I never realized the haven a home could be until this year. I mean, now I am working as an intern at the local hospital and my schedule is hectic, I am beginning to understand the importance of having a restful corner ;). When it comes to household management, my role model is my mom. Through good and bad times, she always made sure the family ate together, at dinner time, and always thought home should be a place, a haven where her husband and children, after a long day at work/school, would be able to rest and have a good time as a family.
Whether she prepares the most basic dish or something more elaborate, I always felt, because of her love, her warm smile, and devotion to her family, that every dinner was a banquet. Literally. As my friend’s mother told me (she reminds me of my mother in lots of ways), “You can prepare the most rudimentary macaroni, as long as it is done with love”. There is nothing like a mother waiting for you at home, greeting you with kind words, and doing her best to create a environment where her family feels love and warmth. We went through good and bad times, and in spite of this, my mother always trusted the Lord, and thanked Him for His provision- needless to say, it had a big impact on me.
Here are a few things my mom and my friend’s mom, who I greatly admire as well, taught me…
Set the table, even when you are eating alone
“I learned from my mother to always light candles
at the dinner table and put music on every evening,
whether we had a piece of toast or a banquet fare for our dinner.
It calmed down the children and soothed all of our souls.
Even when my children were little, they were drawn
to the beauty of flickering candles and rich music.
Bringing them pleasure also brought me fulfillment.”
It does not have to be expensive
At the end of the summer, my friend came over (yes, the one whose mother has wise sayings-by the way, she is the one who made me the lovely butternut-chestnut cream, pictured above), and she wanted us to make a DIY project for my appartment. She is the kind of girl who is very crafty, and we spent, one time, one or two hours cutting out butterflies out of soft cardboard. Those two hours- without involving Ipads or Iphones or I-whatever-exists-and-starts-with-I… Were just beautiful. We talked, laughed, had a good time, and today, she sticked the butterflies on my walls and I ended up with this:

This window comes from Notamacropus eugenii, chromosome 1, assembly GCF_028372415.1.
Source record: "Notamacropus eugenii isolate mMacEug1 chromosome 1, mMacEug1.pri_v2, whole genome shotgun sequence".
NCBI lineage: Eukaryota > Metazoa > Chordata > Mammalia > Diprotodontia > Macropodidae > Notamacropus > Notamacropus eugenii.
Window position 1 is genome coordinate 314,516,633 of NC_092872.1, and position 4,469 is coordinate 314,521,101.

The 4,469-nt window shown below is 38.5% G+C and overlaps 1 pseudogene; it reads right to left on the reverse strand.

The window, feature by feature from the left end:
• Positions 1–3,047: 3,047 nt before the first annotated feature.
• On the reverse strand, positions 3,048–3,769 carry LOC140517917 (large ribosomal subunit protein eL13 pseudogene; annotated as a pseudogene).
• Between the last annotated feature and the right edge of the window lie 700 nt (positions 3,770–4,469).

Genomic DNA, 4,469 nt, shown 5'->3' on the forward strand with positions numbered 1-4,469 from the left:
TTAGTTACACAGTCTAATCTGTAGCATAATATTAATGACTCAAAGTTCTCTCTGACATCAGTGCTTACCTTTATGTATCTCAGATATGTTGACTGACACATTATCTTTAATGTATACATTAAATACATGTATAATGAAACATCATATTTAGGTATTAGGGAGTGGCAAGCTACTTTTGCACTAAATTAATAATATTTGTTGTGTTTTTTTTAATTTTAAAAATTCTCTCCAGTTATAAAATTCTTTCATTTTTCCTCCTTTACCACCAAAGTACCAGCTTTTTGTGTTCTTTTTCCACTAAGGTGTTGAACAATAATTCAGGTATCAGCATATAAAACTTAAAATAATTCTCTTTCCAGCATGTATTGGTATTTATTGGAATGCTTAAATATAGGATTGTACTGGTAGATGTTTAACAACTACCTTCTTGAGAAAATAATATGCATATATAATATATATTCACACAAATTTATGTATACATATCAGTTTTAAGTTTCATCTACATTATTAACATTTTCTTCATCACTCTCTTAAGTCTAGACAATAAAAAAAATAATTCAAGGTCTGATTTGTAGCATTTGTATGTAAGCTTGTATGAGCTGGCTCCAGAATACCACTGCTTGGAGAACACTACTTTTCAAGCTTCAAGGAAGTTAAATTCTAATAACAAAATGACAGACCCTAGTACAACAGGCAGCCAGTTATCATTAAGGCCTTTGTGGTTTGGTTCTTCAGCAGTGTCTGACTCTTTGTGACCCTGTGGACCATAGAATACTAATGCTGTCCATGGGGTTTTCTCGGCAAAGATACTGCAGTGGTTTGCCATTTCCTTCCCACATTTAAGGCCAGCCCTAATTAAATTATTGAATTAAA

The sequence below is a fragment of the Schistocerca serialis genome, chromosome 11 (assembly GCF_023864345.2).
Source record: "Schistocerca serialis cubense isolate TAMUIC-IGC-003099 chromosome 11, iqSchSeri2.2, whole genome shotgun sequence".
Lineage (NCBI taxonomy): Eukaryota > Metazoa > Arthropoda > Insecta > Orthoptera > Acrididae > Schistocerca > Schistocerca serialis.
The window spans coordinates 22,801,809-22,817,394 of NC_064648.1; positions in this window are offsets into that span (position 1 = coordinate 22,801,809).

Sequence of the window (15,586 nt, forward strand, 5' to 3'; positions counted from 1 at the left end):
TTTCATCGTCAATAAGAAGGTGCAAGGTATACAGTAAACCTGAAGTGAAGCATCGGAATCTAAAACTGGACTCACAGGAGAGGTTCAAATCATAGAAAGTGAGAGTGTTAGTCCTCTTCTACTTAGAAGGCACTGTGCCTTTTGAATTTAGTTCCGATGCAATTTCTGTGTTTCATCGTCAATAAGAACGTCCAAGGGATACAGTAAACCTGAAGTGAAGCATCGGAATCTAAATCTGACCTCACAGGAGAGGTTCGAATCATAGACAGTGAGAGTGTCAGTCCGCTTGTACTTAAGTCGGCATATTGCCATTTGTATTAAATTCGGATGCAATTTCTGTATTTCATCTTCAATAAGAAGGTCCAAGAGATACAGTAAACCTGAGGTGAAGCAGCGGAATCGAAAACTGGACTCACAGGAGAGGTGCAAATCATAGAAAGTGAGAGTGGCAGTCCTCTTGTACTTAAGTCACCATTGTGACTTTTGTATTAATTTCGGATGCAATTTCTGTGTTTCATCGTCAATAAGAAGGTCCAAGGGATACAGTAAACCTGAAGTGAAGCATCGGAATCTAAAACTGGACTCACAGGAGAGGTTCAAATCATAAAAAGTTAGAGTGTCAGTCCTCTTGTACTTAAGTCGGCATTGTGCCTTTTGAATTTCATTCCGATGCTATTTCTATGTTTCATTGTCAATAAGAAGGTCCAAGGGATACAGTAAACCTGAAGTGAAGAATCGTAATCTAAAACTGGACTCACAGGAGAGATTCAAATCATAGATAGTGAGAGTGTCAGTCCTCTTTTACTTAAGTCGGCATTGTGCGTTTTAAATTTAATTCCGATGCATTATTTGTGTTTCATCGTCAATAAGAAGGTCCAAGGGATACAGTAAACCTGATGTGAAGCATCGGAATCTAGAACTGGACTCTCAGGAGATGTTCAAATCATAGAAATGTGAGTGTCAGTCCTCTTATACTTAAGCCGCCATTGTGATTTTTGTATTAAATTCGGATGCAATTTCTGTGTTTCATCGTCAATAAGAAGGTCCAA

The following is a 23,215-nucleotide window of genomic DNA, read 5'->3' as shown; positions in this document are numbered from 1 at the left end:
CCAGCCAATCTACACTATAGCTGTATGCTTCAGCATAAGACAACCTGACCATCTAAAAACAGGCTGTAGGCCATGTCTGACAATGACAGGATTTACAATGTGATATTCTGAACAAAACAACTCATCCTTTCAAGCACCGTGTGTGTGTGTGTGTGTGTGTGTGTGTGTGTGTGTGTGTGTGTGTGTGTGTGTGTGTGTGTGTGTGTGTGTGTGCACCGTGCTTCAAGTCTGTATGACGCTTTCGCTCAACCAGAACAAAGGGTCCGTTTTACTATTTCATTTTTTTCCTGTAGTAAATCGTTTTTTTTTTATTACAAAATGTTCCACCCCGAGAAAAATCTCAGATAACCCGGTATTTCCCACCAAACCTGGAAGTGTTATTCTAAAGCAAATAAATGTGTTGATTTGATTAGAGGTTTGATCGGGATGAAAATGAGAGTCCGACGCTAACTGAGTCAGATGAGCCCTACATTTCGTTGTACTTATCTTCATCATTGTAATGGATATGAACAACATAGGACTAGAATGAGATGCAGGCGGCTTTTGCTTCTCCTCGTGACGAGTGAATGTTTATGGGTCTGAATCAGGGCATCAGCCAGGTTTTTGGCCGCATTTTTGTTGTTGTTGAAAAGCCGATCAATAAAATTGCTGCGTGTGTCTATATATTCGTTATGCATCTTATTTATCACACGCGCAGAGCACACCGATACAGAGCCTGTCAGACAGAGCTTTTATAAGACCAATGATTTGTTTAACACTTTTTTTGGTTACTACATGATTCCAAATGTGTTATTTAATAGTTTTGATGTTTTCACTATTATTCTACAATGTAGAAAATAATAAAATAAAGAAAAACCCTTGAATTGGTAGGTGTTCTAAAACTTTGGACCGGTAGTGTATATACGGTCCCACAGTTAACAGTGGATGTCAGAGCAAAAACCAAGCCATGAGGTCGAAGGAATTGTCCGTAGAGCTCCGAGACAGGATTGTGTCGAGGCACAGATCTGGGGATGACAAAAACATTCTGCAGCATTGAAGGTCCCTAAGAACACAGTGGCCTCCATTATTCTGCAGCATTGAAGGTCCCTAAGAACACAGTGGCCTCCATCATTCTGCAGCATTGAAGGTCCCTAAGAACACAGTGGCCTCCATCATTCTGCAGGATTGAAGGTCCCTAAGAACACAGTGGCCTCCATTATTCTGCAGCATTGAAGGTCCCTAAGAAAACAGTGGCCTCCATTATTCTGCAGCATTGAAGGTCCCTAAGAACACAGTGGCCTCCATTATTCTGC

As I looked at the wall, it made me think; wow- cardboard is probably one of the most inexpensive things you can find in an Arts and Crafts store, we had such a good quality time together- chatting over tea and scattered butterflies, and I now have a oh-so -cute wall… It does not have to be expensive, it just takes a bit of creativity 🙂 (And guess what ? My friend is an accomplished seamstress as well- she made me those liberty fabric pillows !)
My mother, my best friend and her mother excel at something: hospitality. I always thought, for a long time, that hospitality was the art of entertaining your guests in a fancy ways- fancy food, elaborate parties, etc. There are so many etiquette books and lessons and today, with Pinterest and social media, we often feel like we can’t measure up to others if we don’t have the perfect Instagram living room or Shabby Chic garden party, but watching those three women taught me something: it’s not about you. It’s not about impressing people. It’s about others, and about God. Those women always made me feel at home. They made me feel as if I truly was a member of their family. We sat and ate lunch as a family, had tea and a slice of cake and, sitting in the living room, we talked about the Gospel. And it triggered off something in my. Those women were hospitable, the food was good, but ultimately, I left their house mainly not impressed by that but encouraged spiritually.
It is then that I realized what home could be to our families and other people gracing it of their presence: a safe shelter where the Gospel could be proclaimed, in words and in deeds…